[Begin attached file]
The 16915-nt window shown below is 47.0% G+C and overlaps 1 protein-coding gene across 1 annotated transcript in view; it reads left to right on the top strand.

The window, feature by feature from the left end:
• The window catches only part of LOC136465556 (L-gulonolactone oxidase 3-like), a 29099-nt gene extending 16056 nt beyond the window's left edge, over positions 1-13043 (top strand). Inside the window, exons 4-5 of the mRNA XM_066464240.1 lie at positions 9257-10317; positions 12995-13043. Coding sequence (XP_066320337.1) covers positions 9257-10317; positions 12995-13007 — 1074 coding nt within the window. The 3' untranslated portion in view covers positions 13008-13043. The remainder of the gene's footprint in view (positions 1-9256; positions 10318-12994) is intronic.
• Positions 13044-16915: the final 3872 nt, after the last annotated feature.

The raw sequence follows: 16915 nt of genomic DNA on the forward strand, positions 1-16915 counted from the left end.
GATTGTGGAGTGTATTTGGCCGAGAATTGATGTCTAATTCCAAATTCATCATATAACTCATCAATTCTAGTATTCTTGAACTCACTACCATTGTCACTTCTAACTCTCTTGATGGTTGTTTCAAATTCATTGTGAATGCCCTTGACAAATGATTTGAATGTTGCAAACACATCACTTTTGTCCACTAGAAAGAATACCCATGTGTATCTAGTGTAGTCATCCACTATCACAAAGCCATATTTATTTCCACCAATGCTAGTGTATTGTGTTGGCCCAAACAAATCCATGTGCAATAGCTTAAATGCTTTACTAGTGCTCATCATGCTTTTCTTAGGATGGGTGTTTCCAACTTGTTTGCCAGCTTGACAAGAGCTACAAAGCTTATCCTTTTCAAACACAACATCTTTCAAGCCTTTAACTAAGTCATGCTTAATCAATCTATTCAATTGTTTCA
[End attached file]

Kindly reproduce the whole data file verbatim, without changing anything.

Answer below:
The 16915-nt window shown below is 47.0% G+C and overlaps 1 protein-coding gene across 1 annotated transcript in view; it reads left to right on the top strand.

The window, feature by feature from the left end:
• The window catches only part of LOC136465556 (L-gulonolactone oxidase 3-like), a 29099-nt gene extending 16056 nt beyond the window's left edge, over positions 1-13043 (top strand). Inside the window, exons 4-5 of the mRNA XM_066464240.1 lie at positions 9257-10317; positions 12995-13043. Coding sequence (XP_066320337.1) covers positions 9257-10317; positions 12995-13007 — 1074 coding nt within the window. The 3' untranslated portion in view covers positions 13008-13043. The remainder of the gene's footprint in view (positions 1-9256; positions 10318-12994) is intronic.
• Positions 13044-16915: the final 3872 nt, after the last annotated feature.

The raw sequence follows: 16915 nt of genomic DNA on the forward strand, positions 1-16915 counted from the left end.
GATTGTGGAGTGTATTTGGCCGAGAATTGATGTCTAATTCCAAATTCATCATATAACTCATCAATTCTAGTATTCTTGAACTCACTACCATTGTCACTTCTAACTCTCTTGATGGTTGTTTCAAATTCATTGTGAATGCCCTTGACAAATGATTTGAATGTTGCAAACACATCACTTTTGTCCACTAGAAAGAATACCCATGTGTATCTAGTGTAGTCATCCACTATCACAAAGCCATATTTATTTCCACCAATGCTAGTGTATTGTGTTGGCCCAAACAAATCCATGTGCAATAGCTTAAATGCTTTACTAGTGCTCATCATGCTTTTCTTAGGATGGGTGTTTCCAACTTGTTTGCCAGCTTGACAAGAGCTACAAAGCTTATCCTTTTCAAACACAACATCTTTCAAGCCTTTAACTAAGTCATGCTTAATCAATCTATTCAATTGTTTCA